It has been 16 years since the Minnesota Vikings suffered their humiliating 41-doughnut loss to the New York Giants. In that time span since, Minnesota has come within a game of the Super Bowl just once – their loss to New Orleans in January 2010.
It has been a multi-generational Super Bowl drought, now in its fourth decade since their last Super Bowl appearance against the Raiders in January 1977.
But the good news for the Vikings and their fans is that, while there have been power teams in the NFC over the last 16 seasons, there hasn’t been a domination of just one or two teams.
In fact, in the last 16 seasons, a whopping 12 teams have represented the NFC in the Super Bowl – Seattle three times, Carolina twice and 10 other teams once each – Atlanta, San Francisco, New York, Green Bay, New Orleans, Arizona, Chicago, Philadelphia, Tampa Bay at St. Louis.
It’s hard to imagine that only four teams from the NFC haven’t been to a Super Bowl in the last 16 years – Minnesota, Dallas, Detroit and Washington.
On the flip side, during that same span, three quarterbacks have hogged almost the entire show in the AFC – Tom Brady, Peyton Manning and Ben Roethlisberger. Of the last 16 Super Bowls, Brady and the Patriots have been there seven times – a feat made even more impressive when you consider that they lost four AFC Championship Games in that span. Peyton Manning-led teams (Indianapolis and Denver) represented the AFC four times and have lost in the AFC title game once. Ben Roethlisberger and the Steelers have gone to the Super Bowl three times and lost in the AFC title game on three other occasions.
When you add them all up, of the last 16 AFC Super Bowl representatives, only two of them haven’t included Brady, Manning or Big Ben – Baltimore after the 2012 season and Oakland after the 2002 season. Fourteen of the last 15 have seen either Brady, Manning or Roethlisberger – a streak of limited success that has left everyone except Joe Flacco four years ago out in the cold watching the Super Bowl instead of playing it.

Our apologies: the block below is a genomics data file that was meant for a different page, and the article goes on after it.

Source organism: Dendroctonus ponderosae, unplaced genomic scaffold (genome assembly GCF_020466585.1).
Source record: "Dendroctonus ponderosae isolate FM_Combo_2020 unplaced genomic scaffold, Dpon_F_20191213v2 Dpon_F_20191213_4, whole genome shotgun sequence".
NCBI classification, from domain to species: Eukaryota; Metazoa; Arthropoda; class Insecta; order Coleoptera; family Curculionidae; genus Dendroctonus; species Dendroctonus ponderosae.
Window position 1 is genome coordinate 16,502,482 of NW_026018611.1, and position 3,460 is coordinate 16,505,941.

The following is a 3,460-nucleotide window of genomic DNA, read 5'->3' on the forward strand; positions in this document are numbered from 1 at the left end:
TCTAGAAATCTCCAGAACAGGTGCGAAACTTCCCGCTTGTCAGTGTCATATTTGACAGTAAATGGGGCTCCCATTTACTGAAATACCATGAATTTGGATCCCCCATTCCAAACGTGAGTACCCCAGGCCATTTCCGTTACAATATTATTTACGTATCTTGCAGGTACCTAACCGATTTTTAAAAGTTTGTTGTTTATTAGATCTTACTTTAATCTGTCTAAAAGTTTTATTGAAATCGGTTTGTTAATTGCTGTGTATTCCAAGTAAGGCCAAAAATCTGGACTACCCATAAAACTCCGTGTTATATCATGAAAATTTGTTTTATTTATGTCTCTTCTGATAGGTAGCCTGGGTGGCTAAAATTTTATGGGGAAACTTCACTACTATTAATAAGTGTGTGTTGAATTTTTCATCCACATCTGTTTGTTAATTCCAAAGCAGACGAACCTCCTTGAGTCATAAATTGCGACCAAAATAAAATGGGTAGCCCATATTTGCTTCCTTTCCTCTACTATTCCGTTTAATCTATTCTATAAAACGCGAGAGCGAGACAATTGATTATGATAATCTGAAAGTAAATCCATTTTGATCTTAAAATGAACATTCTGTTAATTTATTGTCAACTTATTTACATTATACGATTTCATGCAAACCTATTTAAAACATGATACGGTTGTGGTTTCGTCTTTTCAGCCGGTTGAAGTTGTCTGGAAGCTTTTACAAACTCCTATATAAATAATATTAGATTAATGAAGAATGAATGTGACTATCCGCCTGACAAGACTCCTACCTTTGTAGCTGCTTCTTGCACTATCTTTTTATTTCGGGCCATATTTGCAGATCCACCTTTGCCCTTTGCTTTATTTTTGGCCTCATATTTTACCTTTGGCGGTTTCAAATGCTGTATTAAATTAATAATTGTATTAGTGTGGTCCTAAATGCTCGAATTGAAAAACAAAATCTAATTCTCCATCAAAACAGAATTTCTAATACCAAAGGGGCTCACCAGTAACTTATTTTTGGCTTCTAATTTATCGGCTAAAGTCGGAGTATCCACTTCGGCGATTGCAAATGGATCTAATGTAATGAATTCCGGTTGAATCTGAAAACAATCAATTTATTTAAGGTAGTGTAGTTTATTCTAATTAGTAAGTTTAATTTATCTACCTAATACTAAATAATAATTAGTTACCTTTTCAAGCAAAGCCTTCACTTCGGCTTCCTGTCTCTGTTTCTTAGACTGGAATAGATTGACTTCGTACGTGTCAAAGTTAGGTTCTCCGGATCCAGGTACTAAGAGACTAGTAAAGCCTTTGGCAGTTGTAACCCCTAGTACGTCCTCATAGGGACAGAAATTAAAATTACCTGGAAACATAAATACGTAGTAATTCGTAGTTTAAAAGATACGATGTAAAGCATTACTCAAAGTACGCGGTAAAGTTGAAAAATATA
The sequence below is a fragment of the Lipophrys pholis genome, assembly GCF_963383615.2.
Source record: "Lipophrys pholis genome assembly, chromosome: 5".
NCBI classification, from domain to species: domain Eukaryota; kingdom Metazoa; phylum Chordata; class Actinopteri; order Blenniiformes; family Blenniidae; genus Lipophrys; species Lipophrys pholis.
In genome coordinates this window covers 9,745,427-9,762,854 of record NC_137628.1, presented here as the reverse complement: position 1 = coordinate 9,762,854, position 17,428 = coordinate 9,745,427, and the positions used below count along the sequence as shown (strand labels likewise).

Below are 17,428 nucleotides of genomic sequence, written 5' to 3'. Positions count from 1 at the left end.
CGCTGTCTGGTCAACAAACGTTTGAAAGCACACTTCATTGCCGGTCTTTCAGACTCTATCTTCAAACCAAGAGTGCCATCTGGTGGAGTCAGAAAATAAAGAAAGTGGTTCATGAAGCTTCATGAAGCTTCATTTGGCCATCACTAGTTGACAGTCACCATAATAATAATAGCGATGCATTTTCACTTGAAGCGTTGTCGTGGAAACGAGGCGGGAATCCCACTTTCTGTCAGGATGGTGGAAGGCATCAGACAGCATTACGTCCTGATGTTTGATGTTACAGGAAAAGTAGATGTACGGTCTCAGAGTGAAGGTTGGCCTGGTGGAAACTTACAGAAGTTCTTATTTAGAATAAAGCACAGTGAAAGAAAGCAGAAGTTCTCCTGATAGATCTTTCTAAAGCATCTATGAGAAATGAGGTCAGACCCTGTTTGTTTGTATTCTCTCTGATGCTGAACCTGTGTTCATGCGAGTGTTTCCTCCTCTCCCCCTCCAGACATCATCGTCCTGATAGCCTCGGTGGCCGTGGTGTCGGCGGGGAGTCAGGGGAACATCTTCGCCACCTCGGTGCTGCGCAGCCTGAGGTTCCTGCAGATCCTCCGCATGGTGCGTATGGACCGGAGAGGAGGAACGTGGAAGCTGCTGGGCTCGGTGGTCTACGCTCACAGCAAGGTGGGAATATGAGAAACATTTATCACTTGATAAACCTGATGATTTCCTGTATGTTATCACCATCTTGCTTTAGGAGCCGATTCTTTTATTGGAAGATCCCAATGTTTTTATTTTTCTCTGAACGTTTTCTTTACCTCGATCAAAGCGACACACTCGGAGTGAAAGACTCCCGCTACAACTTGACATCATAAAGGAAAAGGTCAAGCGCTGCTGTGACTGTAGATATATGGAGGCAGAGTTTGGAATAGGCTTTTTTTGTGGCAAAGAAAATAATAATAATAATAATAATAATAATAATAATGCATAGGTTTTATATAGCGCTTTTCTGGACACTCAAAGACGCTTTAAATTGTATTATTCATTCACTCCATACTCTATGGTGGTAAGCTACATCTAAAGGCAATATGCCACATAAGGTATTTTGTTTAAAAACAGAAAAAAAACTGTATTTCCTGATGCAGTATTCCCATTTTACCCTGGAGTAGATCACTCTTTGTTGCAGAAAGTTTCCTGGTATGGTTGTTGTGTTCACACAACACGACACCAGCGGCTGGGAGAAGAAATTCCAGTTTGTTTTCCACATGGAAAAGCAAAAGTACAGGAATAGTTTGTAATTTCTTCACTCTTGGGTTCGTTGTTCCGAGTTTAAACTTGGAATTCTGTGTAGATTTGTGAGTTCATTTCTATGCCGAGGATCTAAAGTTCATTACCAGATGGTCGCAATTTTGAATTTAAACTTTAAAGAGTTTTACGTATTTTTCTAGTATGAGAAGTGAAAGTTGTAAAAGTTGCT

While quarterback play can’t be viewed as the only chance teams have or win the Super Bowl – defenses have plenty to do with it – the Big 3 of the AFC are unique only in their collective longevity.
In the two times in the last 17 years that the Vikings made it to the NFC Championship Game, it’s no coincidence that their quarterbacks were Daunte Culpepper and Brett Favre.
When you look at who the Super Bowl quarterbacks of the NFC have been over the last 16 years, you’ve seen a nice mix of many players – Russell Wilson twice, Eli Manning twice, Kurt Warner twice and Matt Ryan, Cam Newton, Colin Kaepernick, Aaron Rodgers, Drew Brees, Rex Grossman, Matt Hasselbeck, Donovan McNabb, Jake Delhomme and Brad Johnson once each.
The lists over the same time span couldn’t be more disparate. Only four AFC QBs have made it to the Big Dance and Flacco was the Ringo of that Fab Four – making it just once. On the NFC side, it has been an interesting mix.
It can be argued that Eli, Warner, Rodgers and Brees are all likely Hall of Famers at some point. A case can be made that Wilson, Ryan and Newton have laid the foundation of Hall of Fame careers by advancing to their first Super Bowl when they were still viewed as being young quarterbacks.
The same can’t be said for Kaepernick, Grossman, Hasselbeck, McNabb, Delhomme and Johnson. Just as often as not, when an NFC team made it to the Super Bowl, it was on the back of a strong defense, not an elite QB again and again and again.
For all their talent, Rodgers and Brees have made it to the Big Show just once each. Fortunately for them, they have the rings to prove it.
In the NFC, teams rise and fall faster than they do in the AFC.
There’s no underestimating the value of a franchise quarterback, but in this century, having the best QB hasn’t always meant you have the best team in the NFC – something the Vikings are banking on moving forward.